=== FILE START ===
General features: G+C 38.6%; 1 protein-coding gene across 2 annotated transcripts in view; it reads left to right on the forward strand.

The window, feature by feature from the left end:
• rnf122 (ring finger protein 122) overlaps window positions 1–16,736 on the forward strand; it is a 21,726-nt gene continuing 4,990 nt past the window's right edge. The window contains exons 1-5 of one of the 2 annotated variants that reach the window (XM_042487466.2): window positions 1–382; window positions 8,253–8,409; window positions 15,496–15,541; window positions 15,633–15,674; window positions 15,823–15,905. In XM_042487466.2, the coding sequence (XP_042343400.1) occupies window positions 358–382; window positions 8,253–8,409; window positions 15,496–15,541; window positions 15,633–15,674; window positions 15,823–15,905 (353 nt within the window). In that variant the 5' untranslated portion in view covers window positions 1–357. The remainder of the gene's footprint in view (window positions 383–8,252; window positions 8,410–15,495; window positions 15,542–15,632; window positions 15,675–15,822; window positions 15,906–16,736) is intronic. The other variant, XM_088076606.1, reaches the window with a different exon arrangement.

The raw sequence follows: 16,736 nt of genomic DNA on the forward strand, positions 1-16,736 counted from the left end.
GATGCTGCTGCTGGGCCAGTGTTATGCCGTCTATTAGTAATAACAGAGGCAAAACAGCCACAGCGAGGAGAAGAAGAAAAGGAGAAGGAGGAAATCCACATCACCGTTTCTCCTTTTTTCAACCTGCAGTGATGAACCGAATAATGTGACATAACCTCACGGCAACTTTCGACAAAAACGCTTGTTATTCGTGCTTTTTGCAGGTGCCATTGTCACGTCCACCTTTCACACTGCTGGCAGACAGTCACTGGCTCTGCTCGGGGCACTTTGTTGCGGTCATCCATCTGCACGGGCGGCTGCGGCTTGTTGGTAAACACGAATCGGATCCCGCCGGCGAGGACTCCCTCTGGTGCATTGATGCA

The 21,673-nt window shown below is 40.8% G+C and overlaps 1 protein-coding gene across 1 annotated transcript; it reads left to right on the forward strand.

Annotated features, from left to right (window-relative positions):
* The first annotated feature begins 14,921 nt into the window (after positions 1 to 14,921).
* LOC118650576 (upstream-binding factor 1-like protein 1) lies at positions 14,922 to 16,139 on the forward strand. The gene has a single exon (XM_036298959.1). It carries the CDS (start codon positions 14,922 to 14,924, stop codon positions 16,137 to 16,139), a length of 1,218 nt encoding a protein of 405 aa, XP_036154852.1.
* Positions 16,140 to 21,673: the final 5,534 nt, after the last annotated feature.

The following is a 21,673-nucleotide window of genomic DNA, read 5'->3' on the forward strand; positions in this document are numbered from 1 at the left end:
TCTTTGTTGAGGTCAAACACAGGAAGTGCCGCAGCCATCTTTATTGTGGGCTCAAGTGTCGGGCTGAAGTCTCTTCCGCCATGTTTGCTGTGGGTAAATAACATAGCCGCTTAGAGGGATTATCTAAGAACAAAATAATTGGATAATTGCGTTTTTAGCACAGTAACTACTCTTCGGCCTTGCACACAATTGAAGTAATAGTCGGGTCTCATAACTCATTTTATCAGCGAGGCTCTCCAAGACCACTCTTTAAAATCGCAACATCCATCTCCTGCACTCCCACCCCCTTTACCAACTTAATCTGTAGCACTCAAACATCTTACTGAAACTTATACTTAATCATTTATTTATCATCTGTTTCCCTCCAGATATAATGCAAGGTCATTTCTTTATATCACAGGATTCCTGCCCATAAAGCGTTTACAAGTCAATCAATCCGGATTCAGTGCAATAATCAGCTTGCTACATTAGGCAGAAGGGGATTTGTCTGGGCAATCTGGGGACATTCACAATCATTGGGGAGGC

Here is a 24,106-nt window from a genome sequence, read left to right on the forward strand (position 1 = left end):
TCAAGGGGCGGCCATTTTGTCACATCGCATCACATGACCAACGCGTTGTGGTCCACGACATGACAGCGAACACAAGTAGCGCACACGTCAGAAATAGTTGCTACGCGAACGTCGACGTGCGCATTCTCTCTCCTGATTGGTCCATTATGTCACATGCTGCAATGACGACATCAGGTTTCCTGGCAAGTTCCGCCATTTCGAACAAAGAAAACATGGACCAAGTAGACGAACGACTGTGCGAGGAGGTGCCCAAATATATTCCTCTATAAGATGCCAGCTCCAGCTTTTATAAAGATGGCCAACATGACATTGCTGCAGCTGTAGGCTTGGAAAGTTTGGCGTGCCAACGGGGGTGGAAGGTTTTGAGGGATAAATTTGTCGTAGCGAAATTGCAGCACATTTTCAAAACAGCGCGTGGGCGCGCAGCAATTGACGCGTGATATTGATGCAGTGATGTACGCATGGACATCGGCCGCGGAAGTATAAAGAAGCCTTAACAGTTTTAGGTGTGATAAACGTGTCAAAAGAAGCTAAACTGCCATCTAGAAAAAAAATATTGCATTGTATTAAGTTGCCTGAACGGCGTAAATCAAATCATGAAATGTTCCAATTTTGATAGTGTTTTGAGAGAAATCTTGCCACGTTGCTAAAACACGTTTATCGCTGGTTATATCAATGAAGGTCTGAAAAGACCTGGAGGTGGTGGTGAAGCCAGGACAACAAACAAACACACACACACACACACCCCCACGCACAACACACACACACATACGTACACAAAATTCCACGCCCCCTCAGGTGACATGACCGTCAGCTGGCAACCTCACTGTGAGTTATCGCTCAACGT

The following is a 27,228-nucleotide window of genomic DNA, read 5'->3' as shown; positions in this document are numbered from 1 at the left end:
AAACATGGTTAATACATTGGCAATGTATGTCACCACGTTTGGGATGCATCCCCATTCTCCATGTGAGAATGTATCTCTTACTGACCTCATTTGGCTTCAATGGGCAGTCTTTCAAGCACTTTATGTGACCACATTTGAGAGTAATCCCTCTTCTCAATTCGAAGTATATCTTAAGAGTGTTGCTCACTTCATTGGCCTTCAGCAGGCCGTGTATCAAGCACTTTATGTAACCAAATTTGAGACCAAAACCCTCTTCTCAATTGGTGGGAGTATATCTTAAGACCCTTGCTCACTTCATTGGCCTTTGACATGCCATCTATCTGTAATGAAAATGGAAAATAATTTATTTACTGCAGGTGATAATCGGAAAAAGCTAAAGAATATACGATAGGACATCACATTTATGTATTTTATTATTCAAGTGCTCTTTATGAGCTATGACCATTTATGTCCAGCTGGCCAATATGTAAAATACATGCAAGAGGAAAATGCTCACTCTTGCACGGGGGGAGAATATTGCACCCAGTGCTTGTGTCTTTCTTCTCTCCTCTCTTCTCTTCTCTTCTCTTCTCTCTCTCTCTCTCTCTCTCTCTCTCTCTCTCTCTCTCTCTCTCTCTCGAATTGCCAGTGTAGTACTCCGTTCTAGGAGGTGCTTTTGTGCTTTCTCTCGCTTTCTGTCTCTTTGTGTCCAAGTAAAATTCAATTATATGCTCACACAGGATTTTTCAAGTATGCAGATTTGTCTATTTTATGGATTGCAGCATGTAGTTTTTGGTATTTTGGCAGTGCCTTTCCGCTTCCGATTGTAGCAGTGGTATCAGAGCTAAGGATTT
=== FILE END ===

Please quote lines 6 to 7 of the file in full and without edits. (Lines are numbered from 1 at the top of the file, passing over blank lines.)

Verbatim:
The 21,673-nt window shown below is 40.8% G+C and overlaps 1 protein-coding gene across 1 annotated transcript; it reads left to right on the forward strand.

Annotated features, from left to right (window-relative positions):